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General Motors Co. Chairman and CEO Mary Barra’s total compensation package in 2015 put her in the middle of the leaders of the Detroit automakers. She earned more than the top executive at Ford Motor Co., but was well short of Fiat Chrysler Automobiles NV’s CEO.

Barra earned total compensation of $28.59 million in 2015, jumping nearly 77 percent from the year before, mostly due to a one-time stock option grant aimed at retaining senior executives. The details were revealed Friday in its proxy filing to federal regulators.

Barra’s 2015 compensation tops Ford President and CEO Mark Fields, who earned $18.57 million. His compensation was down slightly from the $18.9 million he made in 2014 due to a change in pension value.

Her compensation, though, was less than the total that Fiat Chrysler CEO Sergio Marchionne earned. His compensation package in 2015 included salary and cash bonuses worth $10.9 million, plus stock awards totaling a possible $90.5 million that push total compensation to more than $101 million. But the figure would be lower now after the spinoff of Ferrari stock.

Barra, 54, has been CEO of the GM since mid-January 2014, and in January of this year added the chairman title. Last year she earned:

$1.75 million in base salary, up from $1.57 million in 2014

$12 million in stock awards.

$11.17 million in a one-time stock option award

$3.06 million in short-term cash compensation tied to company results

$12,012 change in pension value

$597,118 in other compensation, including contributions to savings plans, life insurance, use of chartered planes for personal travel, security and other perks. Barra received $7.3 million in compensation (including salary, a short-term incentive plan payout and stock equity awards that vested) in 2015, up from $4.5 million in 2014 and $3.6 million in 2013 when she was head of global product development, purchasing and supply chain.

The automaker in 2014 set an executive pay system that compensates based on their and the automaker’s performance. GM earned a record $9.7 billion last year, more than double what it made in 2014, as shareholders earned $5.02 a share. The company in 2015 posted $152.4 million in revenue and the automaker returned $5.7 billion to shareholders.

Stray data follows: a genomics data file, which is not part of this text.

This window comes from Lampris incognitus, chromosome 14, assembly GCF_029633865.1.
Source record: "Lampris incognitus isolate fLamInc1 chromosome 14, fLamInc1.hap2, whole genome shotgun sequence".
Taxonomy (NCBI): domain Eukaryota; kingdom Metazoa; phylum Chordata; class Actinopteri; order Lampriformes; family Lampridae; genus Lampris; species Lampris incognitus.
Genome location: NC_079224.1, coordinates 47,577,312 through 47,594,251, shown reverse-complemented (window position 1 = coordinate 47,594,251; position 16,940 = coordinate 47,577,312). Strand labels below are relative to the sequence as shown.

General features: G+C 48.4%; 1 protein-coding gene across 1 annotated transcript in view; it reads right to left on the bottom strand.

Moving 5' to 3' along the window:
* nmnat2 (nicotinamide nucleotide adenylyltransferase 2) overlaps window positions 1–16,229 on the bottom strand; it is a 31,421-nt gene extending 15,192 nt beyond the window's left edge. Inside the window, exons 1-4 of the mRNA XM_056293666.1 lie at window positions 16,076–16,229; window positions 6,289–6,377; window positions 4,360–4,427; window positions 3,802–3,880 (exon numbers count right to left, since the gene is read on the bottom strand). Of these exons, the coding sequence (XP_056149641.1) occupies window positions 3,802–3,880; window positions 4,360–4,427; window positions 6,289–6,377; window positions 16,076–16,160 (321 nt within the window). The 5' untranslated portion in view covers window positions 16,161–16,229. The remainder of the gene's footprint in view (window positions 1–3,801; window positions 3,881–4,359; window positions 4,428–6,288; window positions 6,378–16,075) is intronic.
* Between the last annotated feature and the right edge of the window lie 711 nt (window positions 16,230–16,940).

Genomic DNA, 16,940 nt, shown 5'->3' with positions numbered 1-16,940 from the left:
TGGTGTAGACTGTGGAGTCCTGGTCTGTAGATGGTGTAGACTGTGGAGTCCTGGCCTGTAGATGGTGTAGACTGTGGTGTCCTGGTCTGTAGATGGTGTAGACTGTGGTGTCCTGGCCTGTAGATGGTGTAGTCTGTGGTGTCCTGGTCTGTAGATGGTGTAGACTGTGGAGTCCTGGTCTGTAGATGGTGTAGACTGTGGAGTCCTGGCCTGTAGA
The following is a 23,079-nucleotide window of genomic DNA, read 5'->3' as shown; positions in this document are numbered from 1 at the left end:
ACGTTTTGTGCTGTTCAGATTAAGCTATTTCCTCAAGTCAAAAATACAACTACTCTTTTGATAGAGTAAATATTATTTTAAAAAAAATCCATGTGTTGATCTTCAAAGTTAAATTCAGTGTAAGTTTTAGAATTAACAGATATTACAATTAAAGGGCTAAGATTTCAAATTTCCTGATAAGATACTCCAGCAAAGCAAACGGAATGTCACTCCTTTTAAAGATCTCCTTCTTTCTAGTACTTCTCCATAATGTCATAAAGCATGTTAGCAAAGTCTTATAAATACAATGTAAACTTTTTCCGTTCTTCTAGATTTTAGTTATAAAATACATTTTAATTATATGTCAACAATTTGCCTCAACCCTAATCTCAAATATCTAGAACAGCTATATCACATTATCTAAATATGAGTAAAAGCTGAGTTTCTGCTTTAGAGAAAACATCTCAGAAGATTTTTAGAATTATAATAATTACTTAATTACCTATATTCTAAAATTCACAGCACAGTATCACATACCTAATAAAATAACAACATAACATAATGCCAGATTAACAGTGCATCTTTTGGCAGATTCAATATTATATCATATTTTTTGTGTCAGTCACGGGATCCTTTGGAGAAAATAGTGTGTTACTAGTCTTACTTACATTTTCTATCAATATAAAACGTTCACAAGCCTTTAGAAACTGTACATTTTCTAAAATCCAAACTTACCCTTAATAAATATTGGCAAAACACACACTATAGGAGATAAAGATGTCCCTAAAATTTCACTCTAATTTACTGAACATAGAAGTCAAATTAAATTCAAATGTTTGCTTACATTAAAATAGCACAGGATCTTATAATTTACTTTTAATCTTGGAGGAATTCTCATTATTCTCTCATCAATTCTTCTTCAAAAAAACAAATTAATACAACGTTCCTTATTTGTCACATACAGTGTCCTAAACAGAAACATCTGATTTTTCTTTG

Barra, the auto industry’s first female CEO, made $16.16 million in total compensation in 2014. Her 2014 compensation exceeded a target set for her but was short of amounts she could have earned if business performance objectives had been fully realized. The company was rocked in 2014 by the ignition switch recall that ultimately was tied to 124 deaths and hundreds of injuries.

Other GM named executive officers also had their total compensation grow during the past year. GM President Dan Ammann earned a total of $11.8 million in compensation, up from $8.5 million. Mark Reuss, head of global product development, purchasing and the supply chain, earned $10.2 million, up from $9.48 million in 2014. Chief Financial Officer Chuck Stevens earned $8.1 million, up from $4.9 million. And GM General Counsel Craig Glidden, who joined GM in March 2015, earned a total of $8.44 million.

Glidden was the only named executive to receive a bonus last year. He got $500,000 as a cash signing bonus.

Barra’s 2015 compensation target set by the GM board was $16.81 million, while Stevens was targeted to earn $5.1 million; Ammann, $7.2 million; Reuss, $6.3 million; and Glidden, $3.5 million.

In July, GM in a regulatory filing, announced the one-time Driving Stockholder Value Option grant of stock options, the first such options granted by GM since it emerged from bankruptcy as a new company in 2009. The special stock option grant to 300 senior leaders was offered to maintain leadership. Those who accepted it had to sign non-compete and non-solicitation agreements.

Barra was granted 2.6 million in the special stock options and what she actually will realize from them will vary.

Executives awarded the options can exercise them after they vest and pursuant to terms of the award and incentive plan. The options require executives meet certain performance measures and GM’s stock price to be higher than $31.32 a share. Forty percent of the options vest in February 2017. The rest vest in three amounts starting in February 2018 through February 2020 that are dependent on GM achieving performance targets that meet or exceed total shareholder returns of an automotive peer group.

GM stock closed Thursday at $32.66 a share.

The automaker Friday also announced its annual shareholders meeting is slated for 9:30 a.m. June 7 at the company’s Renaissance Center headquarters in Detroit. At the meeting, shareholders will vote to elect 12 directors to the board, an advisory vote on executive compensation, selection of Deloitte & Touche LLP as GM’s accounting firm for 2016 and vote on a shareholder proposal.

mburden@detroitnews.com

(313) 222-2319

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